Innovative Medicines Initiative (IMI) has launched a €223.7m research programme, which will see five major pharmaceutical companies attempt to tackle the rising threat of drug-resistant bacteria.
It is hoped that GlaxoSmithKline, AstraZeneca, Janssen, Sanofi and Basilea Pharmaceutica, alongside scientific academics, will help to speed up the delivery of new, stronger antibiotics to patients.
Antibacterial drug development is no longer financially viable due to scientific challenges and complex regulatory requirements.
As a result, only two classes of antibiotics have been brought to market in the last 30 years.
But Innovative's investment has now provided an incentive for companies to focus on addressing the development of new antibiotics for bacterial infections as an essential societal need.
In a joint statement released on 24 May 2012, GSK and AstraZeneca welcomed the news.
GSK president of pharmaceuticals R&D, Patrick Vallance, said: "The rise of infections such as MRSA is well known, but today marks a chance to reverse the threat. This announcement signals a new model of collaboration and a willingness to change and adapt to seek different solutions."
AstraZeneca president of R&D, Martin Mackay, said: "The steady rise of drug-resistant bacteria is an imminent and urgent threat to public health and without a reliable arsenal of effective antibiotics, modern medical care is not possible."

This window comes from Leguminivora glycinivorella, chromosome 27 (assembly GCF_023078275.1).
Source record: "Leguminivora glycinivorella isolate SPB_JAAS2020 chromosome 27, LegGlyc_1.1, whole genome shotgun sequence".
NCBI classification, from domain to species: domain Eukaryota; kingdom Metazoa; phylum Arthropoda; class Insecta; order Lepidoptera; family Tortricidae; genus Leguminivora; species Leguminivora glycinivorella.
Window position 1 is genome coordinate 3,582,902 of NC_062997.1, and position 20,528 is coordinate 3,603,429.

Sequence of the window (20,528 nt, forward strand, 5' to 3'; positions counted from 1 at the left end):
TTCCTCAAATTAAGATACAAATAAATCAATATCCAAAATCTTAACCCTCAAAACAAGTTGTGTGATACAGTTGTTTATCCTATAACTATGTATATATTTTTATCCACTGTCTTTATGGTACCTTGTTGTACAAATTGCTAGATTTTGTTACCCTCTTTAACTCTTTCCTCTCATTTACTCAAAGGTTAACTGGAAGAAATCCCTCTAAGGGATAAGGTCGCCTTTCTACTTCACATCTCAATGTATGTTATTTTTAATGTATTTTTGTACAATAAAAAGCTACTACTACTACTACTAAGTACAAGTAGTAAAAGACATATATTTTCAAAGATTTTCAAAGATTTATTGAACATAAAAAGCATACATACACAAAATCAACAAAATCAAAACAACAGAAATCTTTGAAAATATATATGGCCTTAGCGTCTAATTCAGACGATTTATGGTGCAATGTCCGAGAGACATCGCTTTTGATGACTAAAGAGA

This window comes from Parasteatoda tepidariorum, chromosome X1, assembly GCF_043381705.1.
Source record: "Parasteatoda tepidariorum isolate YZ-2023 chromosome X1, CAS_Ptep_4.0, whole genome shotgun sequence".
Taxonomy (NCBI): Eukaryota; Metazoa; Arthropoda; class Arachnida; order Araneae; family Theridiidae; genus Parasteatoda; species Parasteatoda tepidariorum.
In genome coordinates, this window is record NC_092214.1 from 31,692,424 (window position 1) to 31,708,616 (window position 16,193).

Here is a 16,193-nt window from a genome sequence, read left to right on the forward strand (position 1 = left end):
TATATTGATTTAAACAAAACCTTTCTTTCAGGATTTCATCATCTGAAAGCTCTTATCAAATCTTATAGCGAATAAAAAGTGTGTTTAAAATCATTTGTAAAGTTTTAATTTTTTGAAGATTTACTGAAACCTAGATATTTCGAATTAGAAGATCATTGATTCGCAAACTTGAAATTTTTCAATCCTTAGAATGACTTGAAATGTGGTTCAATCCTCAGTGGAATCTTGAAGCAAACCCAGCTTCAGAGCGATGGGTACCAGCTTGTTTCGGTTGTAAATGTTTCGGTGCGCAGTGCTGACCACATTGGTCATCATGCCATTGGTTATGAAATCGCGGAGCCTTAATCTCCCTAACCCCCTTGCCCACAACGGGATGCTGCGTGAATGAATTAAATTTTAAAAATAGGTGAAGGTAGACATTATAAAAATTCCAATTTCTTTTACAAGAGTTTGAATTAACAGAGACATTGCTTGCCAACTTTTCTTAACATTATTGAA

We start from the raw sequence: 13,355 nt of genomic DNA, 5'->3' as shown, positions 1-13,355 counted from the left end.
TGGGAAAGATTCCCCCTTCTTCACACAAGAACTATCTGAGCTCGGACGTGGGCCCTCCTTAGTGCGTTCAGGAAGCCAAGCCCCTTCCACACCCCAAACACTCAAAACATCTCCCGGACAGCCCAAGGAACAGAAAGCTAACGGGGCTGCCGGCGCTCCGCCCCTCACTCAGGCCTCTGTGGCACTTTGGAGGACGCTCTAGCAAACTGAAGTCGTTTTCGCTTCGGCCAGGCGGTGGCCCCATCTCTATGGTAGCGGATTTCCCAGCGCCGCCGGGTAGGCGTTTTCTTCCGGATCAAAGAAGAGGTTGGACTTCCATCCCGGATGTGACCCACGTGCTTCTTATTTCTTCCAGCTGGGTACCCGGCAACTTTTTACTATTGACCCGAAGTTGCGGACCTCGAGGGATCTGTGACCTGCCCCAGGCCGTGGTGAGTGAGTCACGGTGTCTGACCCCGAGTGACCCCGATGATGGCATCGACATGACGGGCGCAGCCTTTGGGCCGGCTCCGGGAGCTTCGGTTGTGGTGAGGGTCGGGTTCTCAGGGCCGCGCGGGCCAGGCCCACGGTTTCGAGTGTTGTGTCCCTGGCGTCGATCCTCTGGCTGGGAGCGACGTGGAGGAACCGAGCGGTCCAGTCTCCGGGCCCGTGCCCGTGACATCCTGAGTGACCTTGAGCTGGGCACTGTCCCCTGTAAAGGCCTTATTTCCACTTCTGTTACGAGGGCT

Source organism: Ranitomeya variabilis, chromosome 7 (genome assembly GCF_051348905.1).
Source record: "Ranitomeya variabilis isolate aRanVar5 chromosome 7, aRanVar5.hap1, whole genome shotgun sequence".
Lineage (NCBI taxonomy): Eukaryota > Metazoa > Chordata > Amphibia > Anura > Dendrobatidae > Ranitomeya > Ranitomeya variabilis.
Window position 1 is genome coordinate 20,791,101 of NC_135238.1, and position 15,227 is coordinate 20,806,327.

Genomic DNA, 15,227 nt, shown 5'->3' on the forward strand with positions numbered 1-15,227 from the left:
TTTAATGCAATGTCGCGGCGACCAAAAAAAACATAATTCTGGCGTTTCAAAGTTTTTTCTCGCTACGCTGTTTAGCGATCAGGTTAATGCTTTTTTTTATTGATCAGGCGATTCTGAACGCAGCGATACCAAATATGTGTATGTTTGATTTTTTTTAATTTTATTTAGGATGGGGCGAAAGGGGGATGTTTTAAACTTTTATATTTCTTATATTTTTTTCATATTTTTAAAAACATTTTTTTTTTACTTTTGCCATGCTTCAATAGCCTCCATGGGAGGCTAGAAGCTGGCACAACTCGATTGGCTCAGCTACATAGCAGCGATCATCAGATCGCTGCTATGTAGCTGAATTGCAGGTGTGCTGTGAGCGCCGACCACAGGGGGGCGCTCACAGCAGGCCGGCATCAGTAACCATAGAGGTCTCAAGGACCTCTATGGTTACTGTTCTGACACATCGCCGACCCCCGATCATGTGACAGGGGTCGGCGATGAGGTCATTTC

IMI's programme is part of the European Commission's Action Plan against the rising threats from antimicrobial resistance, which was launched in November 2011.
This major programme on antimicrobials will utilise up to €600m in funding over the next seven years.
Initial projects will focus on building and training networks of researchers, facilitating and increasing the exchange of research data, and improving the efficiency of clinical trials on new antibiotics through better laboratory tests and better trial design.
European Federation of Pharmaceutical Industries and Associations director general, Richard Bergström, said: "Our researchers and the scientific community have realised that we can only deal with this urgent threat by working together and pooling our knowledge. IMI is perfectly suited for such open innovation. And by co-funding clinical trials, policy makers in Europe have created a strong incentive for companies and investors to come back to this field of research."
Image: The steady rise of drug-resistant bacteria is an imminent. Photo courtesy of: Janice Haney Carr.